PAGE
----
These stages describe the development of a movement from its beginnings in public recognition, through the achievement of power, encouragement of support, "reaching the people", and the final end with the fulfillment of campaign promises once the movement achieves its desired goals.

The first stage, Identity, is where the protest song makes its mark. During this stage the uninformed audience is given something by which it can identify the movement. 6 People come to know and identify certain songs or slogans with that particular movement. The civil rights movement had "We Shall Overcome" as an anthem which not only identified the movement but also described its objective and goal.

Before any conclusions can be reached relating protest songs to the identity stage of a movement, specific examples of songs have to be considered and analyzed to see how these songs were persuasive discourses. Again, Larson is an excellent source for techniques. 7

II. Elements of Persuasive Discourse

There are four elements common to all persuasive discourse. Once these have been identified some of the more popular and well-known protest songs of both the civil rights and anti-war movements can be analyzed to discover either the presence or absence of these persuasive elements.

The first and foremost on the list is called the "Assumption of Similitude".8 Larson describes this as the feeling that "Human beings like to believe that they are not alone." The effective persuasion song lets people know there are others who feel the same as they do.

Secondly, songs have to be analyzed for their dramatic appeal. There are several questions that aid in the study of this aspect. Among them are: Does the song present an episode of life? Does the song arouse interest through little scenarios?

The third element is the presence of a value system and how it relates to the accepted American values. Some of these are the value of challenge, wisdom of the rustic and the possibility of success.

Finally, the fourth element is the overall functional purpose of the lyrics. Is the song unifying or pragmatic? That is, is it an attempt to inspire people onward or an attempt to change public opinion?

These four elements form the basis for judging whether or not a song can be defined as good persuasive discourse. Now, songs from both movements can be critiqued.

III. Song Analysis

A. Civil Rights Songs

Some of the more popular titles from the civil rights movement are:

Just by looking at the titles there is the faint presence of similitude. Note the heavy use of the word "we" and the "everybody" idea. A closer look at the words of Free At Last shows the similitude and unifying elements.

Free At Last

Old Satan's mad because we're glad
Thank God Almighty, we're free at last
He missed a crowd he thought he had...

The dramatic appeal of these songs exist in their subtlety. For instance, the song "The Berlin Wall" uses key words to describe the drama. As mentioned earlier the word "Berlin Wall" was used to describe a blockade made by police in Selma, Alabama, which in the latter days of the Cold War had a negative feeling attached with the word. When this song was sung to the tune of "Joshua Fit The Battle of Jericho" the singer was caught up in visualizing the Hebrew army singing and shouting until the walls of Jericho fell. This inspired them to feel the same about the "Berlin Wall", not only giving the singers a goal but also a small drama with which to relate.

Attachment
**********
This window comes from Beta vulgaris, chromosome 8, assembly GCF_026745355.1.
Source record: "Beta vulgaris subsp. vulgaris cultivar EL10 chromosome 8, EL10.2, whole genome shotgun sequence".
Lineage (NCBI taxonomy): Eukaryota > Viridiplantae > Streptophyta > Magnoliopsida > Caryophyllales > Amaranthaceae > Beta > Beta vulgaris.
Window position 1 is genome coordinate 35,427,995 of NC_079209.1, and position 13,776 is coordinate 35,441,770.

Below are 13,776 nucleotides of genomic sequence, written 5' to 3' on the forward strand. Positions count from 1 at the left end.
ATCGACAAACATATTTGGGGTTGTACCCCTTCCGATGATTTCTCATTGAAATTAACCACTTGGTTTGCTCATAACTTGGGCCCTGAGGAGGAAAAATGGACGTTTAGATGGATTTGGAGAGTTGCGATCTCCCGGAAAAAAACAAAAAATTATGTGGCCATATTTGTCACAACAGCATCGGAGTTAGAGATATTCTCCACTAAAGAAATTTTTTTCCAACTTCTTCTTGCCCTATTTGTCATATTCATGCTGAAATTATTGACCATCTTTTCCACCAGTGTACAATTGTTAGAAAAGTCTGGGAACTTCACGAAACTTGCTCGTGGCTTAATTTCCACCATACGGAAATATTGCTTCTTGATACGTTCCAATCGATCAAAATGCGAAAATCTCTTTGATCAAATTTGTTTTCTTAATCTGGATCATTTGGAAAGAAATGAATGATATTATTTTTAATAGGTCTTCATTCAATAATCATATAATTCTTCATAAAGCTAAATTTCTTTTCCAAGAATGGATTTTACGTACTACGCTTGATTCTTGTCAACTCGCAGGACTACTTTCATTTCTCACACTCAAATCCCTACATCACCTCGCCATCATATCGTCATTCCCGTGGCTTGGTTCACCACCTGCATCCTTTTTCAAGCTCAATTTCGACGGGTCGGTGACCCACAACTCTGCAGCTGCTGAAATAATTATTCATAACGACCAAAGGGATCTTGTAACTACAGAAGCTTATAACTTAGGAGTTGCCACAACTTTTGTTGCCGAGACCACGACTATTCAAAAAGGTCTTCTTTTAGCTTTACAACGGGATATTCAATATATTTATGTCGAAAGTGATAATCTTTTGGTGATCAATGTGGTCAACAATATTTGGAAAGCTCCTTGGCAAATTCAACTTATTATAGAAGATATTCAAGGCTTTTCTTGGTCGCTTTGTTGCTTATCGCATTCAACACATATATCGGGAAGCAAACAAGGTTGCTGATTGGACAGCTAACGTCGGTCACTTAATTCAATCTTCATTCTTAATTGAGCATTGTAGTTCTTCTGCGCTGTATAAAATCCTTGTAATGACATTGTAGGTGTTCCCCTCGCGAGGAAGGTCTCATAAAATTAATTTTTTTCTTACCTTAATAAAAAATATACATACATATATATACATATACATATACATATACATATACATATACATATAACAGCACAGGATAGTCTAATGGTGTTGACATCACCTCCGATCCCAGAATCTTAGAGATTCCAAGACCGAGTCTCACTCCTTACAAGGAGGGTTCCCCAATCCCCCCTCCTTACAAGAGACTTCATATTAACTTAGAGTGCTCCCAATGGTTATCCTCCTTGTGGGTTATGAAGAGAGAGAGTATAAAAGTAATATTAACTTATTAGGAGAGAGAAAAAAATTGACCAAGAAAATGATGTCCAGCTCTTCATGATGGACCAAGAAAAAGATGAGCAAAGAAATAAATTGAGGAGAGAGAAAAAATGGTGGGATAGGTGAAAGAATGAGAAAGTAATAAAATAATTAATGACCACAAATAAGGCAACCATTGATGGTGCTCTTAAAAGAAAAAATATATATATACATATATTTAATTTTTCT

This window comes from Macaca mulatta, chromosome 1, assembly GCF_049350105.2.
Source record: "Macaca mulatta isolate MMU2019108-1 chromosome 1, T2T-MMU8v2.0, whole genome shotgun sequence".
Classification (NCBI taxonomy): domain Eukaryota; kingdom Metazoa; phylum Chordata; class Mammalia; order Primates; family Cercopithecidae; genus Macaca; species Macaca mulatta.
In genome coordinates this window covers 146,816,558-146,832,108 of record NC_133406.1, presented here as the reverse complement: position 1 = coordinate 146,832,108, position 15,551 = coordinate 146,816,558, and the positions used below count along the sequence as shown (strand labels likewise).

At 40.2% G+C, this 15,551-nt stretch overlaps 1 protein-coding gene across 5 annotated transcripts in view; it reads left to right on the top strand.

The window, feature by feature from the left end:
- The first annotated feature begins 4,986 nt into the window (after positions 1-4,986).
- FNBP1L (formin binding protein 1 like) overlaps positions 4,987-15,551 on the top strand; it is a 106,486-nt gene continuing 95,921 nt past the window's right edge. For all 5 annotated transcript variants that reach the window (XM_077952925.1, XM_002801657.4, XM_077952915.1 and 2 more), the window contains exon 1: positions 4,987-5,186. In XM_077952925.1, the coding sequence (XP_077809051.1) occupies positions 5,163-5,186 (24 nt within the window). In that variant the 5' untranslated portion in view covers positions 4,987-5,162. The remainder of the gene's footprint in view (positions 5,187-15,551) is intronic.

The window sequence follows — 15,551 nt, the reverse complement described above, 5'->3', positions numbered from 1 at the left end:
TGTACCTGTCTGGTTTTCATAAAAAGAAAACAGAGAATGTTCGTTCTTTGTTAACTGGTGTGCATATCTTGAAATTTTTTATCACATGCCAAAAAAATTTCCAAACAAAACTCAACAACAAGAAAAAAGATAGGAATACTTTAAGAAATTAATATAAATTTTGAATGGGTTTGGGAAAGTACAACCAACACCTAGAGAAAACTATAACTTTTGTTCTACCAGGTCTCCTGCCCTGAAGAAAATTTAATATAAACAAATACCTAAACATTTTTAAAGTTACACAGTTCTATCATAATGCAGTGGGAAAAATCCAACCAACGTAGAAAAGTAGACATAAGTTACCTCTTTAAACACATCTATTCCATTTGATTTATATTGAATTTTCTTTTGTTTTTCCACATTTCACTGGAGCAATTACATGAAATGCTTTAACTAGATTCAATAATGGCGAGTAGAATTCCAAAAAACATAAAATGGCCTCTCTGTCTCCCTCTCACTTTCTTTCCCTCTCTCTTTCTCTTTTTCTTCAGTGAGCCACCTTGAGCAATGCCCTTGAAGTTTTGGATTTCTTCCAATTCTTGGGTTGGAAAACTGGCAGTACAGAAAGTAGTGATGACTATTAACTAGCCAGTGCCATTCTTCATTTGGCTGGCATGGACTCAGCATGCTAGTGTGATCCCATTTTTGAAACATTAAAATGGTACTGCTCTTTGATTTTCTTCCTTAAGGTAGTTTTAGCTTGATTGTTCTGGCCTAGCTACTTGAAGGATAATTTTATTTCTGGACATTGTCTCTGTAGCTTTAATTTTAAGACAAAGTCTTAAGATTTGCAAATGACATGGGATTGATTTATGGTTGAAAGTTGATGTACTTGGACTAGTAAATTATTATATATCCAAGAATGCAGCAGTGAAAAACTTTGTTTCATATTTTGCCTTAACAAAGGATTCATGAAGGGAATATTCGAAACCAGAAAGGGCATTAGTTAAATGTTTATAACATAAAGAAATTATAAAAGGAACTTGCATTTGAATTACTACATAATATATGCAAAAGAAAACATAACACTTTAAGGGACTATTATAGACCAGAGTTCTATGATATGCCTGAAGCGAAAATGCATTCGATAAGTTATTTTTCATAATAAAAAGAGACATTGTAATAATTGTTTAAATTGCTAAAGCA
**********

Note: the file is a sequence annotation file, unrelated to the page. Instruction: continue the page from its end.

The idea of a goal to be accomplished flows right into the presence values in the songs. This particular one is the possibility of success, a value which not only plays an important part in directing an audience but also gives them something to accomplish. Related closely to this value is that of challenge. This value embodies the myth that wisdom can be gained through testing. "We Shall Overcome" again is a good example. Though the words "we shall overcome" are somewhat vague they still carry a sense of trial and tribulation, almost says saying "no matter what lies ahead, we shall overcome all our obstacles".

The last and most important value contained in the civil rights movement is the wisdom of the rustic. This value is the ''jes' plain folks" answer that will win out over the sophistication of the bureaucracy every time. Bob Dylan's "Blowin' in the Wind" clearly illustrates this value. Several soul searching questions that summarized the confusion and injustice of America during the 60's are asked in this song:

How many roads must a man walk down
Before you call him a man?
How many seas must a white dove sail
Before she sleeps in the sand?
How many years can some people exist
Before they're allowed to be free?
All of these questions are answered simply by, "The answer is blowin' in the wind" which implies that if people stop fighting and killing they could hear all these answers and more just by listening to the ever-present, all-knowing wind that rolls off the plains.

It can be seen that the protest songs of the civil rights movement contained the four essential elements of effective persuasive discourse. As a result of the use of these elements, civil rights songs were effective in creating unity and strength in that movement.

B. Anti-War Songs

The songs of the anti-war movement differ greatly from those of the civil rights movement. Although some of the elements of persuasive discourse are present, they are not present in the same manner nor to the same extent as those of the civil rights movement. Songs like "Masters of War", "Lyndon Johnson told the Nation", "Strontium 90" and "Where Have All the Flowers Gone?" contain some but not many of the elements of good persuasive discourse.